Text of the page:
Lipid Panel

Total Cholesterol

Optimal Result: 100 - 199 mg/dL, or 2.59 - 5.15 mmol/L.

A test for total cholesterol is used alone or as a part of a lipid profile to help predict an individual’s risk of developing heart disease and to help make decisions about what treatment may be needed if there is borderline or high risk. As part of a lipid profile (which includes tests for high-density lipoprotein, low-density lipoprotein, and triglycerides), it may be used to monitor the effectiveness of treatment once initiated. Because high blood cholesterol is associated with hardening of the arteries (atherosclerosis), heart disease, and a raised risk of death from heart attacks, cholesterol testing is considered a routine part of preventative healthcare. Results of the cholesterol test and other components of the lipid profile are used along with other known risk factors of heart disease to develop a plan of treatment and follow-up. Treatment options may include lifestyle changes such as diet or exercise programs or lipid-lowering drugs such as statins. Cholesterol testing is recommended for children, young adults, and adults with no risk factors for heart disease at least every four to six years and at more frequent intervals when a person has one or more of the following risk factors:

- Cigarette smoking

- Being overweight or obese

- Having an unhealthy diet

- Not getting enough exercise

- Age (men 45 years or older or women 55 years or older)

- Having high blood pressure

- Family history of heart disease

- Having diabetes or prediabetes

- Having pre-existing heart disease or already having had a heart attack

Normal Ranges:

Adult cholesterol levels in mg/dL

Risk of heart disease (independent of other risk factors)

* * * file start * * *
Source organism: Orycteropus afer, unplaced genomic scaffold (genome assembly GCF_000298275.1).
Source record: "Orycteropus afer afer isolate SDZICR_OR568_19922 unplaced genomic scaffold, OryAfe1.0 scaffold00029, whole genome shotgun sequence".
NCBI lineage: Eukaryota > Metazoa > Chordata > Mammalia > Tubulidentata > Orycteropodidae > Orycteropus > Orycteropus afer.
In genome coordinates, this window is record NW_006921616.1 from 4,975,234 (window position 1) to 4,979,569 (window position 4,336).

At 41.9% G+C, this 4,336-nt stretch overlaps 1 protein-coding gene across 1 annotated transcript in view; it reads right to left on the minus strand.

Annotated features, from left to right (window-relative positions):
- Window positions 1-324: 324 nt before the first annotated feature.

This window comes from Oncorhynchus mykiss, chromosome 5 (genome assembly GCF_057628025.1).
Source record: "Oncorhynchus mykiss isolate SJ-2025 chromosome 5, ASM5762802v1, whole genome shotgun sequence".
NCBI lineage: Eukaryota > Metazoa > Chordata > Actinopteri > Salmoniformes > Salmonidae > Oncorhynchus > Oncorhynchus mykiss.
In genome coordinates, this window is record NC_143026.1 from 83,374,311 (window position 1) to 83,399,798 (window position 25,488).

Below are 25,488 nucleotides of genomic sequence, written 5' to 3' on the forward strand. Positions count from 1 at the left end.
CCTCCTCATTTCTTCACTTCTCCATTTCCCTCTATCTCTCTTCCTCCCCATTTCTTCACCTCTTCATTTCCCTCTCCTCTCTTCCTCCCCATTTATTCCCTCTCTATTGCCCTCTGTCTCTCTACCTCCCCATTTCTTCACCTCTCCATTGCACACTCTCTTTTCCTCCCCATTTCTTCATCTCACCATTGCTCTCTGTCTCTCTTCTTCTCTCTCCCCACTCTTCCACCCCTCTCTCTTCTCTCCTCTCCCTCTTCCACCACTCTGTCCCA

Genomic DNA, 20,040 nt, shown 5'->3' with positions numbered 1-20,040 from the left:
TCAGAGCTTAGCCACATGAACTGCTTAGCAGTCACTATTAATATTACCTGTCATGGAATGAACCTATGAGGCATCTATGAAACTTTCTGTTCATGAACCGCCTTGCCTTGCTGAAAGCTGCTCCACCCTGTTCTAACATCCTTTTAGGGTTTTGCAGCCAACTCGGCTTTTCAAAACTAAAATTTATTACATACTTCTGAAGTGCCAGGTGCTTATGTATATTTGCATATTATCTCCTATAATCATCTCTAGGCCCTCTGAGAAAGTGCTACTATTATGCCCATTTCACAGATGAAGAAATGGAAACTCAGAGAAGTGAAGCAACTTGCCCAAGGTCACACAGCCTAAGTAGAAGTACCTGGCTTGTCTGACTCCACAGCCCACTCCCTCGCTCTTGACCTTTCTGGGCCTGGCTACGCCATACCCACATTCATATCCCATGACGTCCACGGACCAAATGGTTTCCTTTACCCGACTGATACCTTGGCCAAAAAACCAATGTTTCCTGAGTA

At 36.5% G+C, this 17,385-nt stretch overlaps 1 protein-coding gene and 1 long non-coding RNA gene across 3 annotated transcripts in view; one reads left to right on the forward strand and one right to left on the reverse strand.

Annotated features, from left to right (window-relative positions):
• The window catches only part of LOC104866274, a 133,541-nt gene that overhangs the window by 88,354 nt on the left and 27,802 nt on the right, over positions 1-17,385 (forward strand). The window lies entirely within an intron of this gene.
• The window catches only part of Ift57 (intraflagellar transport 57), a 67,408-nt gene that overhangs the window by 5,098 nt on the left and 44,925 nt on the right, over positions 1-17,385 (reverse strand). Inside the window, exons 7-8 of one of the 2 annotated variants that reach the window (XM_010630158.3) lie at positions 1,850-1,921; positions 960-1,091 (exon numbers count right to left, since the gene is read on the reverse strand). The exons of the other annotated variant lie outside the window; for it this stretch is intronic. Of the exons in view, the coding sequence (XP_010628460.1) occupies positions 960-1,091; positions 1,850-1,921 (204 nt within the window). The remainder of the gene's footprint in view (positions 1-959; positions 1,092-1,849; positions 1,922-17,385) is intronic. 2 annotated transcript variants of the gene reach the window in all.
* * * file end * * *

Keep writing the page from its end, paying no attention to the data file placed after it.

>240

High risk

200-239

Borderline high risk

<200

Low risk

 

Child & adolescent cholesterol levels in mg/dL

Risk of heart disease (independent of other risk factors)

>200

High risk

170-199

Borderline high risk

<170

Low risk

 

Young adult cholesterol levels in mg/dL

Risk of heart disease (independent of other risk factors)

>225

High Risk

190-224

Borderline high risk

<190

Low risk

What does it mean if your Total Cholesterol result is too low?

A low level of total cholesterol is desirable in that it lowers your risk for developing cardiovascular disease.

What does it mean if your Total Cholesterol result is too high?

Talk to your healthcare practitioner about a potential treatment plan. A high level of Total Cholesterol can increase your risk for coronary heart disease. If your Total Cholesterol is high enough, a statin prescription may be desirable. Statins lower your LDL cholesterol by inhibiting the liver enzyme responsible for the production of cholesterol. 

- Reducing your Total Cholesterol will reduce your risk for coronary heart disease. [L]

- Dietary cholesterol consumption has a clear connection to blood cholesterol concentrations [L]

- Multiple studies have linked dietary patterns with incidence of coronary heart disease and found that groups consuming predominantly plant-based foods, versus animal-based, have lower rates of heart disease. [L]

Various studies [L, L, L, L, L, L, L, L, L] have shown that nutritional and lifestyle interventions have halted and even reversed coronary artery disease (CAD). The interventions included among other things:

- low-fat vegan whole-foods plant-based diet, 
- stopping smoking, 
- stress management training, 
- and moderate exercise

The easiest lifestyle adjustment you can make to lower Total Cholesterol is to eat better and exercise more.

Specifically:

- Eat foods that are low in saturated fat, trans fats, and dietary cholesterol. Here is a general guide to following a whole food plantbased diet. 

- Remove all type of meats from diet [L]

- Remove coconut oil from diet. [L]

- Eat fiber rich food

- Exercise at least 2.5 hours / week

- Lower stress

- Limit alcohol intake

- Quit smoking

Note to vegans: If you are already following a plantbased diet, keep in mind that not all vegan foods are necessary beneficial for your health. This might include juices/sweetened beverages, refined grains, potatoes/fries, sweets. [L, L]

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